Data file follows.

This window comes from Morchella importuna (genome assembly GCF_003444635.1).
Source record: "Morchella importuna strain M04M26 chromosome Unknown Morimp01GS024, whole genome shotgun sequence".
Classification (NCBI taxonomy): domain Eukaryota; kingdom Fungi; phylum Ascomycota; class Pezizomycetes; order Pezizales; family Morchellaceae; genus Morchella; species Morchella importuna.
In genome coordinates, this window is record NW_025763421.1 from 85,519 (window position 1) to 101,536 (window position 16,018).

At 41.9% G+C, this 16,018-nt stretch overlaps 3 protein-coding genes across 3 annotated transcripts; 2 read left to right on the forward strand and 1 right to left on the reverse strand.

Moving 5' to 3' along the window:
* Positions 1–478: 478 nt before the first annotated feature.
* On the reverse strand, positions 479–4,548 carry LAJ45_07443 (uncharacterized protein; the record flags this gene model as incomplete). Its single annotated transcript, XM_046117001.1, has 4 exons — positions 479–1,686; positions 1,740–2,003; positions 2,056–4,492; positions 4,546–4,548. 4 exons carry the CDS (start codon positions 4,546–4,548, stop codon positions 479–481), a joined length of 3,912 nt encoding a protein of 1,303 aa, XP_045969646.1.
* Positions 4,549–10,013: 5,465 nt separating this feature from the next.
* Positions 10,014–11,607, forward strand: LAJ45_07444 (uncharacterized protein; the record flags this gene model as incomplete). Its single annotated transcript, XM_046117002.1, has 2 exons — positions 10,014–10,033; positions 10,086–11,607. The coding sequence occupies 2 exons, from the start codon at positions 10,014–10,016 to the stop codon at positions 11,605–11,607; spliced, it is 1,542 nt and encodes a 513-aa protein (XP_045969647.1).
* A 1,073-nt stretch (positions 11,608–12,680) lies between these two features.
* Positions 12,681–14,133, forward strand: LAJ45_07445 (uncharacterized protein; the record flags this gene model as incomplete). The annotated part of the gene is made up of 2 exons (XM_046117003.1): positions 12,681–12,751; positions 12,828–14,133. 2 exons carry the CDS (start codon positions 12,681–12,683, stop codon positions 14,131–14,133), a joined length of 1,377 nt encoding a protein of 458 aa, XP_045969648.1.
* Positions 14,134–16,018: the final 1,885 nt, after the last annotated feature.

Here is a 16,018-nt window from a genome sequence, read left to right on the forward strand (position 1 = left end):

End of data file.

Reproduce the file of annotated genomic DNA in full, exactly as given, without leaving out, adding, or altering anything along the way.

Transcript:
This window comes from Morchella importuna (genome assembly GCF_003444635.1).
Source record: "Morchella importuna strain M04M26 chromosome Unknown Morimp01GS024, whole genome shotgun sequence".
Classification (NCBI taxonomy): domain Eukaryota; kingdom Fungi; phylum Ascomycota; class Pezizomycetes; order Pezizales; family Morchellaceae; genus Morchella; species Morchella importuna.
In genome coordinates, this window is record NW_025763421.1 from 85,519 (window position 1) to 101,536 (window position 16,018).

At 41.9% G+C, this 16,018-nt stretch overlaps 3 protein-coding genes across 3 annotated transcripts; 2 read left to right on the forward strand and 1 right to left on the reverse strand.

Moving 5' to 3' along the window:
* Positions 1–478: 478 nt before the first annotated feature.
* On the reverse strand, positions 479–4,548 carry LAJ45_07443 (uncharacterized protein; the record flags this gene model as incomplete). Its single annotated transcript, XM_046117001.1, has 4 exons — positions 479–1,686; positions 1,740–2,003; positions 2,056–4,492; positions 4,546–4,548. 4 exons carry the CDS (start codon positions 4,546–4,548, stop codon positions 479–481), a joined length of 3,912 nt encoding a protein of 1,303 aa, XP_045969646.1.
* Positions 4,549–10,013: 5,465 nt separating this feature from the next.
* Positions 10,014–11,607, forward strand: LAJ45_07444 (uncharacterized protein; the record flags this gene model as incomplete). Its single annotated transcript, XM_046117002.1, has 2 exons — positions 10,014–10,033; positions 10,086–11,607. The coding sequence occupies 2 exons, from the start codon at positions 10,014–10,016 to the stop codon at positions 11,605–11,607; spliced, it is 1,542 nt and encodes a 513-aa protein (XP_045969647.1).
* A 1,073-nt stretch (positions 11,608–12,680) lies between these two features.
* Positions 12,681–14,133, forward strand: LAJ45_07445 (uncharacterized protein; the record flags this gene model as incomplete). The annotated part of the gene is made up of 2 exons (XM_046117003.1): positions 12,681–12,751; positions 12,828–14,133. 2 exons carry the CDS (start codon positions 12,681–12,683, stop codon positions 14,131–14,133), a joined length of 1,377 nt encoding a protein of 458 aa, XP_045969648.1.
* Positions 14,134–16,018: the final 1,885 nt, after the last annotated feature.

Here is a 16,018-nt window from a genome sequence, read left to right on the forward strand (position 1 = left end):